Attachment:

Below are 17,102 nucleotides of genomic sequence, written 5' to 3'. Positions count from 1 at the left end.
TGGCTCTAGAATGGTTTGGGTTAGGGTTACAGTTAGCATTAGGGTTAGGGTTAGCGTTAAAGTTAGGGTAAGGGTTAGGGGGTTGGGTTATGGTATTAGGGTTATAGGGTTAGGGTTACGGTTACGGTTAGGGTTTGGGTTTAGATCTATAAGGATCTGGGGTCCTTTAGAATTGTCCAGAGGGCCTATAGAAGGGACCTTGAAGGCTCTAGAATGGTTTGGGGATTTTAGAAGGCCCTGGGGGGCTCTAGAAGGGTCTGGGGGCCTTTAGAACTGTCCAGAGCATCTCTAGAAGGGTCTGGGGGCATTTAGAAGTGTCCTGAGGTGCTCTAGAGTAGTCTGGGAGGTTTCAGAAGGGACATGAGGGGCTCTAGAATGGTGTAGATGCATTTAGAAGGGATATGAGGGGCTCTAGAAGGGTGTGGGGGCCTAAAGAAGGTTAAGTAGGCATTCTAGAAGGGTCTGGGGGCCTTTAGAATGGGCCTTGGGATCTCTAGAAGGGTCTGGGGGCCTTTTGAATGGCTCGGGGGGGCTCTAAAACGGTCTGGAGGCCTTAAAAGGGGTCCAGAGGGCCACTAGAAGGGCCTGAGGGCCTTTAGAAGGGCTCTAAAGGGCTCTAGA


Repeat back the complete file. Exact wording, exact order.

Below are 17,102 nucleotides of genomic sequence, written 5' to 3'. Positions count from 1 at the left end.
TGGCTCTAGAATGGTTTGGGTTAGGGTTACAGTTAGCATTAGGGTTAGGGTTAGCGTTAAAGTTAGGGTAAGGGTTAGGGGGTTGGGTTATGGTATTAGGGTTATAGGGTTAGGGTTACGGTTACGGTTAGGGTTTGGGTTTAGATCTATAAGGATCTGGGGTCCTTTAGAATTGTCCAGAGGGCCTATAGAAGGGACCTTGAAGGCTCTAGAATGGTTTGGGGATTTTAGAAGGCCCTGGGGGGCTCTAGAAGGGTCTGGGGGCCTTTAGAACTGTCCAGAGCATCTCTAGAAGGGTCTGGGGGCATTTAGAAGTGTCCTGAGGTGCTCTAGAGTAGTCTGGGAGGTTTCAGAAGGGACATGAGGGGCTCTAGAATGGTGTAGATGCATTTAGAAGGGATATGAGGGGCTCTAGAAGGGTGTGGGGGCCTAAAGAAGGTTAAGTAGGCATTCTAGAAGGGTCTGGGGGCCTTTAGAATGGGCCTTGGGATCTCTAGAAGGGTCTGGGGGCCTTTTGAATGGCTCGGGGGGGCTCTAAAACGGTCTGGAGGCCTTAAAAGGGGTCCAGAGGGCCACTAGAAGGGCCTGAGGGCCTTTAGAAGGGCTCTAAAGGGCTCTAGA